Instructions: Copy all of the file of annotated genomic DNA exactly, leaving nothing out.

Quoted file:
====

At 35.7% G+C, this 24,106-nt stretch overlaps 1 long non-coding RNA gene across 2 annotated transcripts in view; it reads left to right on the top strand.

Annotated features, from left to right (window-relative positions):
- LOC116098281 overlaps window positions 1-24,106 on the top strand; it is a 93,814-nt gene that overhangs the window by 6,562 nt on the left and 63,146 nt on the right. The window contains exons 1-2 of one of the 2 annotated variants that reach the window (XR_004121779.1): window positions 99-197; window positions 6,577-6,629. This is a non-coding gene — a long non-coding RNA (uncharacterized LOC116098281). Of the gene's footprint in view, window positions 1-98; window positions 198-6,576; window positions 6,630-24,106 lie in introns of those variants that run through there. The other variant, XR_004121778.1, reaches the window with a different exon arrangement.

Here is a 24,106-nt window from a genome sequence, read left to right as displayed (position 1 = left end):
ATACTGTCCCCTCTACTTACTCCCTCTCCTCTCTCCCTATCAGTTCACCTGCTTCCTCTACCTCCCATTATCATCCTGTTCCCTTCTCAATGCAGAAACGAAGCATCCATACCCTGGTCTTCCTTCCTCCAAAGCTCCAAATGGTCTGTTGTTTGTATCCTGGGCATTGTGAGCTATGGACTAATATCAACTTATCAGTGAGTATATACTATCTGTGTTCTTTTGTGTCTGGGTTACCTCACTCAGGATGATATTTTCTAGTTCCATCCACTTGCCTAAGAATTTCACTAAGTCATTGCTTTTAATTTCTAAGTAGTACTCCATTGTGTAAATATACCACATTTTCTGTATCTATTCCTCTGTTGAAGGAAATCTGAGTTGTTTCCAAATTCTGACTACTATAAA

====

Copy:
At 35.7% G+C, this 24,106-nt stretch overlaps 1 long non-coding RNA gene across 2 annotated transcripts in view; it reads left to right on the top strand.

Annotated features, from left to right (window-relative positions):
- LOC116098281 overlaps window positions 1-24,106 on the top strand; it is a 93,814-nt gene that overhangs the window by 6,562 nt on the left and 63,146 nt on the right. The window contains exons 1-2 of one of the 2 annotated variants that reach the window (XR_004121779.1): window positions 99-197; window positions 6,577-6,629. This is a non-coding gene — a long non-coding RNA (uncharacterized LOC116098281). Of the gene's footprint in view, window positions 1-98; window positions 198-6,576; window positions 6,630-24,106 lie in introns of those variants that run through there. The other variant, XR_004121778.1, reaches the window with a different exon arrangement.

Here is a 24,106-nt window from a genome sequence, read left to right as displayed (position 1 = left end):
ATACTGTCCCCTCTACTTACTCCCTCTCCTCTCTCCCTATCAGTTCACCTGCTTCCTCTACCTCCCATTATCATCCTGTTCCCTTCTCAATGCAGAAACGAAGCATCCATACCCTGGTCTTCCTTCCTCCAAAGCTCCAAATGGTCTGTTGTTTGTATCCTGGGCATTGTGAGCTATGGACTAATATCAACTTATCAGTGAGTATATACTATCTGTGTTCTTTTGTGTCTGGGTTACCTCACTCAGGATGATATTTTCTAGTTCCATCCACTTGCCTAAGAATTTCACTAAGTCATTGCTTTTAATTTCTAAGTAGTACTCCATTGTGTAAATATACCACATTTTCTGTATCTATTCCTCTGTTGAAGGAAATCTGAGTTGTTTCCAAATTCTGACTACTATAAA